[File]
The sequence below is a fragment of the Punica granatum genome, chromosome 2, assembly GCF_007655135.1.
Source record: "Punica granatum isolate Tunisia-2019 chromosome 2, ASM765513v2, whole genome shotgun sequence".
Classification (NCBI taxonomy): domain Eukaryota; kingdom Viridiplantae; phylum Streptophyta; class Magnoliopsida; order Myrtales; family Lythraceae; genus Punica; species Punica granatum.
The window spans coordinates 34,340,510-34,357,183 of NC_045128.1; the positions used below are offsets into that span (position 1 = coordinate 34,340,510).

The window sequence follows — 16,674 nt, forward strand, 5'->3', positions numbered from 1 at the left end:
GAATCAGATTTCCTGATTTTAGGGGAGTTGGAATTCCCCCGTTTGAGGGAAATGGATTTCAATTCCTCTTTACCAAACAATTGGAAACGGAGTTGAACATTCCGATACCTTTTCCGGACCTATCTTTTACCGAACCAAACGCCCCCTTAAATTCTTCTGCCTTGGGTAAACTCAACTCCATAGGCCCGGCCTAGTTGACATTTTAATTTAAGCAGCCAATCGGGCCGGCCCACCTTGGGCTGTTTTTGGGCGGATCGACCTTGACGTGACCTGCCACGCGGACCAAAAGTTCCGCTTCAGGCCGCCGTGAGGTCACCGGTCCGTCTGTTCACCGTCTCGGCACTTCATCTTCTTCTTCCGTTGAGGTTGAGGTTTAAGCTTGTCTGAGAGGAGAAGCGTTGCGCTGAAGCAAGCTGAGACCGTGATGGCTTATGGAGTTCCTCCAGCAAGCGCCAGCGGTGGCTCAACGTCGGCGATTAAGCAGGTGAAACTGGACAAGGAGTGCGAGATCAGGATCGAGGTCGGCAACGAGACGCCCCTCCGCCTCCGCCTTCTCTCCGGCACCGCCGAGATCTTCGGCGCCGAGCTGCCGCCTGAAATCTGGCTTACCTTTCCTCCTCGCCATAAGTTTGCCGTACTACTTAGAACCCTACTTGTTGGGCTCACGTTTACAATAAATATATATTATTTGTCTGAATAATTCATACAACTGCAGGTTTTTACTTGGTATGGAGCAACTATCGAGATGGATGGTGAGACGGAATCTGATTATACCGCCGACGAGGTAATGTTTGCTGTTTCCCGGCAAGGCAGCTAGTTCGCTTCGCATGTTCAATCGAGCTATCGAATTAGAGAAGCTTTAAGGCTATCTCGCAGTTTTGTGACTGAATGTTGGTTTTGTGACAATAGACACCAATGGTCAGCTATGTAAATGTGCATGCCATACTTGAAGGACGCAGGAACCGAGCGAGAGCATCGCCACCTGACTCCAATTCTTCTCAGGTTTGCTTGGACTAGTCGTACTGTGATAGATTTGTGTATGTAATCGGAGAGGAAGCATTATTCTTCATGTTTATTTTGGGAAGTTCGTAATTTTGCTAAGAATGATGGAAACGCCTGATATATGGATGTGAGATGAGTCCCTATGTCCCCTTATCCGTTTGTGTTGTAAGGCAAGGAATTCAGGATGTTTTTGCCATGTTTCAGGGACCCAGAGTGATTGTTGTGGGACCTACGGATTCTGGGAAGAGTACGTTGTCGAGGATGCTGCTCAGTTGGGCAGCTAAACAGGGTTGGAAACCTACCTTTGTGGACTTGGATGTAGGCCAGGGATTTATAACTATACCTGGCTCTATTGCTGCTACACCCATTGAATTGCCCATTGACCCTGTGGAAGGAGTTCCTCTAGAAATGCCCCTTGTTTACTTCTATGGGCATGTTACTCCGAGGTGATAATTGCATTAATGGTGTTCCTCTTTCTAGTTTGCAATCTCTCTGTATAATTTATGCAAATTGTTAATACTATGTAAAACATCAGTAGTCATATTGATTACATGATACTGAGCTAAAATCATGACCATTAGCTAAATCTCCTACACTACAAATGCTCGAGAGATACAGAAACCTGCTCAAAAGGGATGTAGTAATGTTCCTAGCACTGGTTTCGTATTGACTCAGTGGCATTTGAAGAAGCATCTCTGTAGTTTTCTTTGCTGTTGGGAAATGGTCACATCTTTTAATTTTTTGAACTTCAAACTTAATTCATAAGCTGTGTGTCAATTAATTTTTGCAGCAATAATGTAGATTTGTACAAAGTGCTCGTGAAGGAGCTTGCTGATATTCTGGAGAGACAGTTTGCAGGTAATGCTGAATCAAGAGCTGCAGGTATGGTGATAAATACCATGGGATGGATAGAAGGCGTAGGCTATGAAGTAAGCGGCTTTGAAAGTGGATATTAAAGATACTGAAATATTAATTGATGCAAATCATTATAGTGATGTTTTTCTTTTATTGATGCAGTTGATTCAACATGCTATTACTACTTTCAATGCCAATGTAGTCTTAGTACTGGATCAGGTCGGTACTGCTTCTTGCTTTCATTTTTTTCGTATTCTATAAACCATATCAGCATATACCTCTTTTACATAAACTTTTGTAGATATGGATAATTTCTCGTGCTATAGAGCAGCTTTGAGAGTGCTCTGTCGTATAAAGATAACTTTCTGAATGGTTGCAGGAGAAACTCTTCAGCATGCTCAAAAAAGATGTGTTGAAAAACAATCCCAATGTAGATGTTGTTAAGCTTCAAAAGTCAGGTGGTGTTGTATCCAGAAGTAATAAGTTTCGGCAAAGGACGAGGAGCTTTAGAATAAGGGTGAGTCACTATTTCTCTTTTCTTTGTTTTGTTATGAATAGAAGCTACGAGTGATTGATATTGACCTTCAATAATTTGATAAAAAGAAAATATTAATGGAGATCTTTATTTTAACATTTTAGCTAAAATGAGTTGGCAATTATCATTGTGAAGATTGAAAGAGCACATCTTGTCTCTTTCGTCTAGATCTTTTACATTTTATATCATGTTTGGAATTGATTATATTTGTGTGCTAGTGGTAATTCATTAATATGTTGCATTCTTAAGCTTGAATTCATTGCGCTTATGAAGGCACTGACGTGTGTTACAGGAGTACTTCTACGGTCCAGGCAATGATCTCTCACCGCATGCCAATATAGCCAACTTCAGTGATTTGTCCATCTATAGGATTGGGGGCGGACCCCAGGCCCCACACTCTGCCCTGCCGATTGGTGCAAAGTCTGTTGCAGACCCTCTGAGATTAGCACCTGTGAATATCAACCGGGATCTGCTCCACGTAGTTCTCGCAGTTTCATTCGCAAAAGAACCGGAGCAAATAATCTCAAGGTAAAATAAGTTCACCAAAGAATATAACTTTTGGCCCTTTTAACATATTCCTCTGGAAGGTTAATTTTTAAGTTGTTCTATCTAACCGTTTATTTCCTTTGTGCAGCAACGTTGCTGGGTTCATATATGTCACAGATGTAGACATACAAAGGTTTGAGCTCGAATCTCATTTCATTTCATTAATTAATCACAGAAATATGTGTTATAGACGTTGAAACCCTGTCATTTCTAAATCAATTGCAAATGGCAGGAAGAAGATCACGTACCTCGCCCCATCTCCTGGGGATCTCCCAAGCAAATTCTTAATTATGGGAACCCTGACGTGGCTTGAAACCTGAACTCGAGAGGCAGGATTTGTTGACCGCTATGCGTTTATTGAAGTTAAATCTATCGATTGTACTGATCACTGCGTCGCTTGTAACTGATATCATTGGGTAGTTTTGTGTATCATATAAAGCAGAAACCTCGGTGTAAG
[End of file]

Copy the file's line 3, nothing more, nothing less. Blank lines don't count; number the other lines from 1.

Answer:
Classification (NCBI taxonomy): domain Eukaryota; kingdom Viridiplantae; phylum Streptophyta; class Magnoliopsida; order Myrtales; family Lythraceae; genus Punica; species Punica granatum.